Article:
3. Area Reading: Think about what areas/disciplines of knowledge could be directly related to the situation under consideration. In other words, experts from what areas of knowledge could most successfully describe the situation? For Feroza’s story, the related branches of knowledge could be micro-and macroeconomics, development economics, social welfare, banking, and sociology.
4. Olfactory Reading: Now concentrate on the things described in the passage that can be smelled. If possible, identify the related words. In our passage, we don’t have anything remarkable to smell, but we can imagine some hungry noses eagerly smelling food after daylong starvation. However, we can smell the dingy environment that Feroza’s family lived in.
5. Gap Reading: Suppose you have an objective about the passage – for example, to write a detailed biography of Feroza or to make a short film on her life. What more information do you need? In other words, what gap of information can you identify if you want to, say, make the short film? An attempt to answer questions of this short will direct our attention to things that might prove valuable in analyzing the situation in a more meaningful way.
6. Conditional Reading: This technique motivates alternative thinking or applying a sensitivity analysis of the situation under study. For example, consider what could have happened if Feroza were not helped by the Grameen Bank. What could have happened if Feroza had the opportunity to study well and be a teacher? What could the situation be like if she had no children? Would she, then, strive so hard for financial salvation? If Feroza is made a teacher to teach other women how to inspire themselves in hard times, what could she possibly tell them? The success of this technique lies in being able to include extraneous variables or parameters or impose new constraints.
7. Abstraction/Conceptual Reading: Now suppose that you’re not allowed to use any word that refers to things that can be seen, touched, smelled, or tasted. On the contrary, you’re asked to describe the situation/story in terms of abstract words or attribute words. These will be comprised of activity nouns, concepts, and adjectives. What words would you use in the case under consideration? For example, these words are relevant to Feroza’s story: poverty, difficulty, hard work, waiting, patience, responsibility, motherhood, success, happiness, deprivation, etc.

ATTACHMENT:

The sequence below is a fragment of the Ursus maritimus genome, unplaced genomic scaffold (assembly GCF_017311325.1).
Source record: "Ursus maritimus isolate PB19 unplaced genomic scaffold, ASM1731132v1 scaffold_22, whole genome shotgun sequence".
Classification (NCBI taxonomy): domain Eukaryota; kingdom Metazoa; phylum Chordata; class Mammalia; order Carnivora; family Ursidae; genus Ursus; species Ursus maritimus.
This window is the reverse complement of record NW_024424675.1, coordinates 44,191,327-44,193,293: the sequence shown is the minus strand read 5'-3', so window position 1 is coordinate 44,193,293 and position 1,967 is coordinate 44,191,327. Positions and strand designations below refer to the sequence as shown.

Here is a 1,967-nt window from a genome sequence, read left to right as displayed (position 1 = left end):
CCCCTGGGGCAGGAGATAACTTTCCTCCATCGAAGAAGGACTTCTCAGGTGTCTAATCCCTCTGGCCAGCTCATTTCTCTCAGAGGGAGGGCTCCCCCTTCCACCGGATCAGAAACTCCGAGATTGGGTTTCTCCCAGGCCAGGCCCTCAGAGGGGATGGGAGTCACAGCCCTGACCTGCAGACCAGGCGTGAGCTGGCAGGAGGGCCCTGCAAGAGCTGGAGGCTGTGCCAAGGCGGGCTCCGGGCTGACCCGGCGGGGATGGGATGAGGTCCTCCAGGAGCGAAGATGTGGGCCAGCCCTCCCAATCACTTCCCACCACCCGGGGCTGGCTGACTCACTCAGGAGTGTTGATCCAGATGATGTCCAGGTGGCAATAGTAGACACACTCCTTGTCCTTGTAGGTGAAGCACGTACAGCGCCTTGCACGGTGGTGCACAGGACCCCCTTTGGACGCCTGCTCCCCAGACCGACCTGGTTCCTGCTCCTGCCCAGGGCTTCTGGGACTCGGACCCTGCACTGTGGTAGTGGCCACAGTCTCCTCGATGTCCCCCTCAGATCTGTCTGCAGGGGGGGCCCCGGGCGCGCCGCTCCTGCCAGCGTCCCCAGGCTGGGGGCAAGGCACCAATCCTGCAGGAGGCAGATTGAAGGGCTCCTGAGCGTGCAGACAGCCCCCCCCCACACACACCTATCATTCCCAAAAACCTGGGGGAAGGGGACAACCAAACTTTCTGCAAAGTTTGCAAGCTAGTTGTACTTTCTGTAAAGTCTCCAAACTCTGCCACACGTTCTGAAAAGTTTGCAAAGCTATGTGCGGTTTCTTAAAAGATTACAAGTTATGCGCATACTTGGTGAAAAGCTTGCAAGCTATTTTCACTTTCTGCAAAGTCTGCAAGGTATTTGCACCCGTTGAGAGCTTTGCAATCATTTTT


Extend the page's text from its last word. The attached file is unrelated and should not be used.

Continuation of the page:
8. VAN (Verb-Adjective-Noun) Reading: This is a very powerful reading tactic for analyzing different levels or dimensions of the reality presented in the passage under consideration. The method is very simple. Just draw a triangle and write in each vertex area (or “corner”) one of the above-mentioned three types of words – the nouns in one corner, the verbs in another corner, and the adjectives in the last corner. Experience has shown that in the case of most descriptive, narrative and argumentative passages, the related situation can be very effectively conceptualized in this process. This also ensures a high degree of comprehension of the situation.
9. Telescopic Reading: A telescope helps us see distant things in a manner as if they were near. In the Telescopic Reading technique, one looks at the things or events of the distant past through the present stage of the situation. Suppose, for example, you look through the word “success” (in Feroza’s story) at the other related words that precede. This amounts to remembering the past sitting in the present moment/situation. This will help effectively grasp the evolution of the situation and thought.